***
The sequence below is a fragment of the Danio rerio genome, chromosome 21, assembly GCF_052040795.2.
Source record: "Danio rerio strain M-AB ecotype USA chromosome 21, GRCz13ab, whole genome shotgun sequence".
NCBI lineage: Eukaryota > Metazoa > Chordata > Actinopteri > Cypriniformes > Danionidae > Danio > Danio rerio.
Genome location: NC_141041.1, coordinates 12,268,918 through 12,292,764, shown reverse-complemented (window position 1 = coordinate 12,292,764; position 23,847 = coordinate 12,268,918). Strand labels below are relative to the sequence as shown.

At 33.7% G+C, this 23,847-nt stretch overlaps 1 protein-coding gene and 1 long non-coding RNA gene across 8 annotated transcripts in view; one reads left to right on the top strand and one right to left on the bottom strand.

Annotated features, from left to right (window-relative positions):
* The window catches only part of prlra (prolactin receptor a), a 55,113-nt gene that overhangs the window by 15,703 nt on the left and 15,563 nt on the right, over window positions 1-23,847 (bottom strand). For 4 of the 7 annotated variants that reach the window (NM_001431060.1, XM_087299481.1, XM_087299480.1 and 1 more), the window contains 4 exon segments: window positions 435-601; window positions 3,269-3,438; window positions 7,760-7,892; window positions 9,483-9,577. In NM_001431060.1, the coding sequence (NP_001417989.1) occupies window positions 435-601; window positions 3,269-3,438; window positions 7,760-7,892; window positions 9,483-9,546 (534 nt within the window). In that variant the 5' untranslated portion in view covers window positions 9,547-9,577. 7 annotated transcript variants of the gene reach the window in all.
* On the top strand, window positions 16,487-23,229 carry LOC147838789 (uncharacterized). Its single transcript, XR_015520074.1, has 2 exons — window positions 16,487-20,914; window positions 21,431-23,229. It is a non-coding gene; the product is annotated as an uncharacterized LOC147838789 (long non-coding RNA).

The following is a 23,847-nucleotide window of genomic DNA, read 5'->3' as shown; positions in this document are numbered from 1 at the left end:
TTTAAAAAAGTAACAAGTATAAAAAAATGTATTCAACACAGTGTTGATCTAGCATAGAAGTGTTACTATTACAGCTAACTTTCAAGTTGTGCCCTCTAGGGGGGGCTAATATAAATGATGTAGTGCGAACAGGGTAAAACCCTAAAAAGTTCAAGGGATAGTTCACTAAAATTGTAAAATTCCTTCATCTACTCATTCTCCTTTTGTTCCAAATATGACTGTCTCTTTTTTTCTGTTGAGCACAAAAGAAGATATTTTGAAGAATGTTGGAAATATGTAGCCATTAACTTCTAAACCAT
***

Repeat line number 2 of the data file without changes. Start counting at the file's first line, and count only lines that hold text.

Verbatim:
Source record: "Danio rerio strain M-AB ecotype USA chromosome 21, GRCz13ab, whole genome shotgun sequence".